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How molecular footballs burst in an X-ray laser beam

Study shows effect of X-ray flashes on sensitive biomolecules

26-Sep-2019

DESY, Zoltan Jurek

Computer simulated evolution of a C60 molecule at 0, 60 and 240 femto seconds after the X-ray flash.

An international research team has observed in real time how football molecules made of carbon atoms burst in the beam of an X-ray laser. The study shows the temporal course of the bursting process, which takes less than a trillionth of a second, and is important for the analysis of sensitive proteins and other biomolecules, which are also frequently studied using bright X-ray laser flashes. The football molecules disintegrate more slowly and differently than expected, as the team around Nora Berrah from the University of Connecticut and Robin Santra from DESY report in the journal Nature Physics. This observation contributes to a more detailed protein analysis with X-ray free-electron lasers (XFEL).

The researchers had experimented with buckminster fullerenes, or buckyballs for short. These spherical molecules consist of 60 carbon atoms arranged in alternating pentagons and hexagons like the leather coat of a football. “Buckyballs are well suited as a simple model system for biomolecules,” explains Santra, who is a lead scientist at DESY at the Center for Free-Electron Laser Science (CFEL) and a physics professor at the Universität Hamburg. “Since they consist of only one type of atom and have a symmetrical structure, they can be well represented in theory and experiment. This is a first step before the investigation of molecules from different types of atoms.”

Using the X-ray laser LCLS (Linac Coherent Light Source) at the SLAC National Accelerator Laboratory in California, the scientists shot short X-ray flashes of about 20 femtoseconds (quadrillionths of a second) duration at individual football molecules and observed their effect in real time with a temporal resolution in the range of about ten femtoseconds. The data show that the X-ray flash knocks electrons out of about one in five of the 60 carbon atoms. “After that, nothing happens for some time. Only after a few dozen femtoseconds do carbon atoms gradually detach from the molecule,” reports Santra.

“What follows then is not an actual explosion,” explains the scientist. “Instead, the buckyballs dissolve comparatively slowly. Carbon atoms gradually evaporate – with many more neutral ones than electrically charged ones, which was surprising.” Since the fragmentation of the buckyballs on this time scale is not explosive but happens gradually, the researchers speak of the evaporation of the atoms. The experimental data could only be meaningfully interpreted with the help of theoretical modelling of the process.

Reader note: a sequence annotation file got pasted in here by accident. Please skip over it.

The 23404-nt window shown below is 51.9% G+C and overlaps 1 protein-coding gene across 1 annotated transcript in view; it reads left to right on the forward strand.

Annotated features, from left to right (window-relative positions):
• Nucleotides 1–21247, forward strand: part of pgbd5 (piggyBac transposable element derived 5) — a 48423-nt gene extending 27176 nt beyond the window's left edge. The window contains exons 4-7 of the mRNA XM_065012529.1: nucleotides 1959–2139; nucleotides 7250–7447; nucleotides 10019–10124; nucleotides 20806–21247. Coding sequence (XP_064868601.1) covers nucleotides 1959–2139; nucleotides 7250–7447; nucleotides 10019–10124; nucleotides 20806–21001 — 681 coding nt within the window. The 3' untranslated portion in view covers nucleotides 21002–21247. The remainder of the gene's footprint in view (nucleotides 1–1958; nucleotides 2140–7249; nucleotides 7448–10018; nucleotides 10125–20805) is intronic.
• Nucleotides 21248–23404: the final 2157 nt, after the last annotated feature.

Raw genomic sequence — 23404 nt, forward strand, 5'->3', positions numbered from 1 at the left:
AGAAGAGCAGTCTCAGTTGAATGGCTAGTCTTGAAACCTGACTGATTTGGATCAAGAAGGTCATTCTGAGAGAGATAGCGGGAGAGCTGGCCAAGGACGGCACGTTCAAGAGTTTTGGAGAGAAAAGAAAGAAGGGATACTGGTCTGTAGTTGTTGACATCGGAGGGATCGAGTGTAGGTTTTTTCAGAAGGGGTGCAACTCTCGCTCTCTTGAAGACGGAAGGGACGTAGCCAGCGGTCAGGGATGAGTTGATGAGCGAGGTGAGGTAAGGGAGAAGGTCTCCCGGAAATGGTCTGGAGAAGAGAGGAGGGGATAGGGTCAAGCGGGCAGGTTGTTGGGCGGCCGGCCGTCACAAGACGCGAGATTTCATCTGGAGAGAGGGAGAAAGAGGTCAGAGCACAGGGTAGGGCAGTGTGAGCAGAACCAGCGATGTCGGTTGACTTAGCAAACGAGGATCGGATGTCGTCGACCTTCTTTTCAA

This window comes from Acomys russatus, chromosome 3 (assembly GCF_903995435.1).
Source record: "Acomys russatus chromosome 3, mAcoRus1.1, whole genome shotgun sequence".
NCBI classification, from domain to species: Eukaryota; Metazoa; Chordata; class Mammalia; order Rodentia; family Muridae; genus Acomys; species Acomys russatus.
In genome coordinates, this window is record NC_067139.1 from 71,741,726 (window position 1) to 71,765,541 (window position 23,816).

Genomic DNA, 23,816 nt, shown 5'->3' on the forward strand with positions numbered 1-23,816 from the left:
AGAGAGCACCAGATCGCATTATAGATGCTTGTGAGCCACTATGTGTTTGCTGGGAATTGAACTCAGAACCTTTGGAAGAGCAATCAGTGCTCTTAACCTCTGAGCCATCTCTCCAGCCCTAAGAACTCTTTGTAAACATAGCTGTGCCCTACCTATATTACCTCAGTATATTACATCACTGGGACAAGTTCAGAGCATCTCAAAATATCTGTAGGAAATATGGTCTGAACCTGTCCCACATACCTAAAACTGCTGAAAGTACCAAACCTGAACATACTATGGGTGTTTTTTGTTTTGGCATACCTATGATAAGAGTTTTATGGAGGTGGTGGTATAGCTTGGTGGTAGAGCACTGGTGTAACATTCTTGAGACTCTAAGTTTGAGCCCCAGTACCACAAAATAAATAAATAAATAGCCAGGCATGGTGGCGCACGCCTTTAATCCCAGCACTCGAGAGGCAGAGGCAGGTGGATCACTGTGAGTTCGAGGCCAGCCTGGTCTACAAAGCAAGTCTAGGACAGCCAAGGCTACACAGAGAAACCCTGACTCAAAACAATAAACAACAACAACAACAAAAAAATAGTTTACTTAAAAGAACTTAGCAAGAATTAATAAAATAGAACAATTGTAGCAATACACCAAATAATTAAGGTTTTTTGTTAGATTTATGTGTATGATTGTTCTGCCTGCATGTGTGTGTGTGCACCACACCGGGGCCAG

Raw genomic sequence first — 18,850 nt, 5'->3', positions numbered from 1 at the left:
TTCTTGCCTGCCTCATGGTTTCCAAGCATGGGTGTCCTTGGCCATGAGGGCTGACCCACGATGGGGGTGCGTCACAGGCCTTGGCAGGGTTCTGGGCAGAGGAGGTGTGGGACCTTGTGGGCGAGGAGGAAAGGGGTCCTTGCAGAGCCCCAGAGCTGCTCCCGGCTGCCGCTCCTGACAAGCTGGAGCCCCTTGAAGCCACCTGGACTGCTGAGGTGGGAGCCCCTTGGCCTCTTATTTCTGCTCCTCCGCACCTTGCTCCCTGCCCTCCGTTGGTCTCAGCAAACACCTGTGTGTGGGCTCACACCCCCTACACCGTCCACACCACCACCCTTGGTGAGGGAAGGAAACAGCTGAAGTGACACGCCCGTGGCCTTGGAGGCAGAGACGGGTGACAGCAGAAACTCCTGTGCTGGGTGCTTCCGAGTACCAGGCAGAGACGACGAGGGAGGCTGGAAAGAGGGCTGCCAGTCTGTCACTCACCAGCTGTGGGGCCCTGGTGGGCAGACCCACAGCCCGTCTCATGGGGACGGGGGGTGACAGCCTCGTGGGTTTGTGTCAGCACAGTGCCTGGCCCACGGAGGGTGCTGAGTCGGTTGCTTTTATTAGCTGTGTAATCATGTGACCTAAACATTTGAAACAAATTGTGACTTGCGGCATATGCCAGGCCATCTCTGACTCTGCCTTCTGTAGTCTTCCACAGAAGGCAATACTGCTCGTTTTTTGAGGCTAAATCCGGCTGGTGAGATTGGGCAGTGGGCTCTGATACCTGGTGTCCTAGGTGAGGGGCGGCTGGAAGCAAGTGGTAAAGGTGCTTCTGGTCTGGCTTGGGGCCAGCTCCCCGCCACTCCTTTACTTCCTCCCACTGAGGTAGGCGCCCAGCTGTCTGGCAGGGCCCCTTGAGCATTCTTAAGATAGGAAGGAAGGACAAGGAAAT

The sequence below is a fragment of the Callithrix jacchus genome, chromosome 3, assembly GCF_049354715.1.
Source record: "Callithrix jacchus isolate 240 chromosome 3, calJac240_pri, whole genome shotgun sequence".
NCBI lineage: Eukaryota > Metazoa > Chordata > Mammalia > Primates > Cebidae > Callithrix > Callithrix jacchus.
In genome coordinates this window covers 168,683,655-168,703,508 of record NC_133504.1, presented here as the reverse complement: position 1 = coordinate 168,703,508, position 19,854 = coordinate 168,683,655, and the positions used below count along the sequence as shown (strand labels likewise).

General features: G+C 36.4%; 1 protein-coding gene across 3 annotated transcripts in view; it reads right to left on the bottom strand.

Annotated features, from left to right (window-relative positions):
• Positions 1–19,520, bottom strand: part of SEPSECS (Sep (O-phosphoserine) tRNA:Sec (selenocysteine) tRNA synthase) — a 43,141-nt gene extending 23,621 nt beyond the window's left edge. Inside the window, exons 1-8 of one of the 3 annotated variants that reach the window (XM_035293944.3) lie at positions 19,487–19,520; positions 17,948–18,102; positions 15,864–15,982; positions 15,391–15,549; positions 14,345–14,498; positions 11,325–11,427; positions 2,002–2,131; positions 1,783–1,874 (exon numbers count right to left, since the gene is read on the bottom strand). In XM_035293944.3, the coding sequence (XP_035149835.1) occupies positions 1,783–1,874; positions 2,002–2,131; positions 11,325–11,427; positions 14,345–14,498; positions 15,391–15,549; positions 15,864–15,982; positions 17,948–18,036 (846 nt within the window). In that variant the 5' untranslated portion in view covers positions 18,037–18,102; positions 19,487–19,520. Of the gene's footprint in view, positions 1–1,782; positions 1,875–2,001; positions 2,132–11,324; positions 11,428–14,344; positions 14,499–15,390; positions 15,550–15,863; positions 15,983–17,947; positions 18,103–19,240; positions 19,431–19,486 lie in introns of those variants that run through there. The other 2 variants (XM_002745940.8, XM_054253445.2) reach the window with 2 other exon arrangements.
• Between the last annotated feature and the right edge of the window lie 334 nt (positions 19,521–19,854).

“Typically, about 25 neutral and only 15 electrically charged carbon atoms fly out of the molecule,” Santra explains. “The rest form fragments of several atoms.” The whole process takes about 600 femtoseconds. This is still unimaginably short by human standards, but extremely long for structural analysis with X-ray lasers. “In the typically 20 femtoseconds of an X-ray laser flash, the atoms move a maximum of 0.1 nanometers – that is in the range of individual atom diameters and smaller than the measurement accuracy of structural analysis.” One nanometer is one millionth of a millimeter.

For the structural analysis of proteins, researchers usually grow small crystals from the biomolecules. The bright X-ray laser flash is then diffracted at the crystal lattice and generates a typical diffraction pattern from which the crystal structure and with it the spatial structure of the individual proteins can be calculated. The spatial structure of a protein reveals details about its exact function. The protein crystals are very sensitive and evaporate through the X-ray laser flash. However, previous investigations had shown that the crystal remains intact long enough to generate the diffraction image before evaporation and thus to reveal its spatial structure.

The new study now confirms that this is also the case with individual molecules that are not bound in a crystal lattice. “Our findings with buckyballs are likely to play a role in most other molecules,” Santra emphasises. Since many biomolecules are notoriously difficult to crystallise, researchers hope to be able to determine the structure of ensembles of non-crystallised proteins or even individual biomolecules with X-ray lasers in the future. The results obtained now lay the foundation for a deeper understanding and quantitative modelling of the radiation damage in biomolecules induced by X-ray laser flashes, the scientists write.

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